Millions of people suffer from Dry Eye Disease.
Dry eye symptoms include:
- Fluctuation in vision
- The feeling of sand or grit
- Contact lens discomfort
- Light sensitivity
- Watery eyes
- Tired eyes
If you have two or more symptoms, you may have Dry Eye Disease and should discuss your symptoms with your doctor.
Dry eye (also called dry eye syndrome) is a very common condition. Dry eye occurs when people don’t have either enough tears or the correct composition of tears, on the surface of their eyes to lubricate the eyes and keep them comfortable. Dry eye disease and reduced production of tears are associated with aging and hormonal changes, such as menopause.
Systemic medications including blood pressure medications, antidepressants, and antihistamines, can decrease tear production. Certain medical conditions, such as rheumatoid arthritis and Sjogren’s syndrome, are also linked with dry eye. External factors, like cigarette smoke, dry or windy environments, and contact lens use, can also contribute to dry eye disease.
Dry eye syndrome is associated with a decreased ability to perform activities that require visual attention, such as reading and driving a car. Patients with the most severe disease are at increased risk of developing a corneal infection, scarring, or ulceration.
In the past, doctors had to rely on your description of the symptoms and dye testing to diagnose this disease and had no good way to measure whether it was getting better. Now with TearLab technology, you can be tested and given objective results immediately. Your doctor will take a sample of tears from each eye and use the TearLab to measure osmolarity.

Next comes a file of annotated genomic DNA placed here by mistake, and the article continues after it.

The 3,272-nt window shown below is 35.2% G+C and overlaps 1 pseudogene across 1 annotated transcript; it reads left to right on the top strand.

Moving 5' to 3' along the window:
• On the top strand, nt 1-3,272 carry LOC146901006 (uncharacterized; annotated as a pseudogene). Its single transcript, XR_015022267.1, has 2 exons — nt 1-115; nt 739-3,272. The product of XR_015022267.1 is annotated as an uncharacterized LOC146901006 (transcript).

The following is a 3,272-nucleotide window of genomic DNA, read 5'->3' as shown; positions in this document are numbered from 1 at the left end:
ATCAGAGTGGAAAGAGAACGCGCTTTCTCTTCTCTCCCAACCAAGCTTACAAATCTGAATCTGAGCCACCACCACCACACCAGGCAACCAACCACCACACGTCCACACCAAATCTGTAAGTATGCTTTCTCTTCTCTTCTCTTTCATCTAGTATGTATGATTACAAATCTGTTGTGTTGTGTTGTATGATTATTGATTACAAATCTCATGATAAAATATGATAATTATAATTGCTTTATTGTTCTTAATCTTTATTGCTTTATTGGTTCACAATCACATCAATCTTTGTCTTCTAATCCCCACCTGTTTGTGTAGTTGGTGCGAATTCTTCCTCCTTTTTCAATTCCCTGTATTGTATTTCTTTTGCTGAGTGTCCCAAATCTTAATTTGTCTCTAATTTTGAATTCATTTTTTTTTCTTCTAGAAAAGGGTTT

The sample required is no larger than the period at the end of this sentence. Once your osmolarity number is determined, your doctor can design a treatment regimen tailored to your condition. We also use InflammaDry®, the first and only, rapid result, in-office test that detects elevated levels of MMP-9, an inflammatory marker that is consistently elevated in the tears of patients with dry eye disease.
The first line of treatment is usually artificial tears that give some temporary relief. These solutions and ointments do little to arrest or reverse any damaging conditions. Many brands are available without a prescription. For mild cases, try several to find the one you like best. The preservatives in some eye drops can irritate the eye; preservative-free artificial tears may be required. Researchers are trying to develop better artificial tears, especially ones that are formulated to normalize the electrolyte balance while lubricating the ocular surface. One promising new treatment now in clinical trials is the use of eye drops containing androgen. Nutritional supplements such as flaxseed or fish oil capsules may also be beneficial.
For more severe cases of dry eye, in which the cornea is inflamed, anti-inflammatory agents are sometimes prescribed. Topical steroids (in eye drops) are safe for short-term use, to combat inflammation, but can cause side-effects when used for a long time. RESTASIS™ and XIIDRA™ prescription eye medications are a valuable treatment option for many dry eye patients. RESTASIS combats dry eye disease by helping the eyes produce healthier and more abundant tears. XIIDRA is approved to treat the signs and symptoms of the disease.
Tears drain out of each eye, and into the nose, through a small channel. These channels can be closed either temporarily with tiny plugs (punctal occlusion) or permanently, to keep the tear film on the surface for a longer time.